Monday, January 21, 2008

My first day back in New York had been about family.

I had barely left the comfortable surrounds of Sanjoy & Evelyn’s apartment and felt suitably refreshed the next morning as I headed out to visit three places which, to me as a visitor, sum up everything that is special about eating in New York.

Continuing the research into my theory that America’s greatest contribution to world cuisine is the sandwich, I headed down to Houston St and the site of one of the great sandwiches on planet earth, Katz’s Deli.

Prone as the people of New York are to hyperbole, it would not be any great surprise if the much lauded pastrami sandwich was good, but not as good as they say. For once, they are absolutely right. It is every bit as good as they say. Possibly, even better. Slabs of moist meat are carved off and piled onto slices of rye bread, topped with a little sweet mustard and served with a plate of pickles.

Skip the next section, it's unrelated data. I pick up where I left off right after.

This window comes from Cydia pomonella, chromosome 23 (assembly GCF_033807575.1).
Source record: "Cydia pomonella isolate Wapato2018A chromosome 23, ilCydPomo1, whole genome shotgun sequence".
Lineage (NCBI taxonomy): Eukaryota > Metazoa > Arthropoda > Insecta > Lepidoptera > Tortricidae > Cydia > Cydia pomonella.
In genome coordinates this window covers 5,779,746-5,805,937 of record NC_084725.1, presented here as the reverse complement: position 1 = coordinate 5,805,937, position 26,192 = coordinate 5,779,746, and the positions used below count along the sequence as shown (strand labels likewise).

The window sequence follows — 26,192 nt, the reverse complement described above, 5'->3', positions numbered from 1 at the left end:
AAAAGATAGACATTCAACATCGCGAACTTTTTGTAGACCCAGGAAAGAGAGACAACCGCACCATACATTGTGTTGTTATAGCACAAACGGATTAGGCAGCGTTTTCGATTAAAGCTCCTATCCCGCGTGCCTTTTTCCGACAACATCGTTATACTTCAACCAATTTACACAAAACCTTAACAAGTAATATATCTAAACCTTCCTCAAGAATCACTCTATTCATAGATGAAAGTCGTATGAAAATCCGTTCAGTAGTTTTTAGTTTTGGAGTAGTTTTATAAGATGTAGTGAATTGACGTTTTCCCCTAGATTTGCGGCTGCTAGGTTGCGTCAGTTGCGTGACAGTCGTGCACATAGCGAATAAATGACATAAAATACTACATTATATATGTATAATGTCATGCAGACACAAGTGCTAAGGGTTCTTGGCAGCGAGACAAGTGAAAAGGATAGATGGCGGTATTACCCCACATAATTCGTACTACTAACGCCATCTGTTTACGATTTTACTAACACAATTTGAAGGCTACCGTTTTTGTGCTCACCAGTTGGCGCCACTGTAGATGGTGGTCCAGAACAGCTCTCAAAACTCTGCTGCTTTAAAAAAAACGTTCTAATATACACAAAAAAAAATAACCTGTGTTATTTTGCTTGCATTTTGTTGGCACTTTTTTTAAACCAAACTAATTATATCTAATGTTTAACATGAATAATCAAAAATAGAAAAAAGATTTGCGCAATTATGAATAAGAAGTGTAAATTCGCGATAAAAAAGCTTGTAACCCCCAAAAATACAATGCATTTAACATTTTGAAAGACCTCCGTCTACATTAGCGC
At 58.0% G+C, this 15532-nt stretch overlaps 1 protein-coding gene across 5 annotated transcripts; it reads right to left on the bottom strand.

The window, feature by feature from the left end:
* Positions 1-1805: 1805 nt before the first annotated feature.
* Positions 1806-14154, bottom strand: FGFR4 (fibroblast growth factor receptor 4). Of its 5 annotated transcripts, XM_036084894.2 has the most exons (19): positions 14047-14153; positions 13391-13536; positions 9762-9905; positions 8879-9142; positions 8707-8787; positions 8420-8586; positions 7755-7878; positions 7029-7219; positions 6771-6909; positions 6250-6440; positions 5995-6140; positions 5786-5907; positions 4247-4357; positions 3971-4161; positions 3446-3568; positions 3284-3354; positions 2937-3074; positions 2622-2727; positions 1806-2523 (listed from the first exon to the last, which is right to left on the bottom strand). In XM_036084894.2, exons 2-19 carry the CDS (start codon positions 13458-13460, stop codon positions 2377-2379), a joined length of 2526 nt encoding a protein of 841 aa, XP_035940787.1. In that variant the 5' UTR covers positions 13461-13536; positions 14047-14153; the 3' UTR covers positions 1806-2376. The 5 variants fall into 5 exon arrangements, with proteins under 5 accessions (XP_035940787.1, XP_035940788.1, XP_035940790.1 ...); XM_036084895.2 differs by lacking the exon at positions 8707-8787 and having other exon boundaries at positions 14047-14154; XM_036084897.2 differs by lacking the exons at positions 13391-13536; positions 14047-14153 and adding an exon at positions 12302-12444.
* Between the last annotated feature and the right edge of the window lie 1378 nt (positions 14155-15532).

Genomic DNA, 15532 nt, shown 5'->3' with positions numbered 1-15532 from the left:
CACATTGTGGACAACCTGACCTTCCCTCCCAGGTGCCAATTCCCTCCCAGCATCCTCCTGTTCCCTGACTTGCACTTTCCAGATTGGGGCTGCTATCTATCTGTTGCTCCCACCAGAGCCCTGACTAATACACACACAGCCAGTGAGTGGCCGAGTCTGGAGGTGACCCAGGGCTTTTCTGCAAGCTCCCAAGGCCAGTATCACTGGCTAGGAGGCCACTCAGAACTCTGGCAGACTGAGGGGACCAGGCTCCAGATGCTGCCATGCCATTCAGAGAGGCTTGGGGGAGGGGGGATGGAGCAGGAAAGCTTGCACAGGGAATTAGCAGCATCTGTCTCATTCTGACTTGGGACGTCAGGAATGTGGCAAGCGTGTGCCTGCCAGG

On this journey, there have been moments when I have just stopped for a second and reminded myself, where I am, what I am doing and why I am doing it. The trip is hurtling along and I want to allow myself time to reflect on the whole point of the exercise.

I did it on The Great Wall of China as I stopped and thought about my mother who had always thought about making the trip. I did it in Mongolia as I stood by the Ger camp and watched nomadic horsemen shoot by at rapid pace and I did it in Finland as The Princessa prepared a meal in which everything served was grown or caught on their land.

Special moments.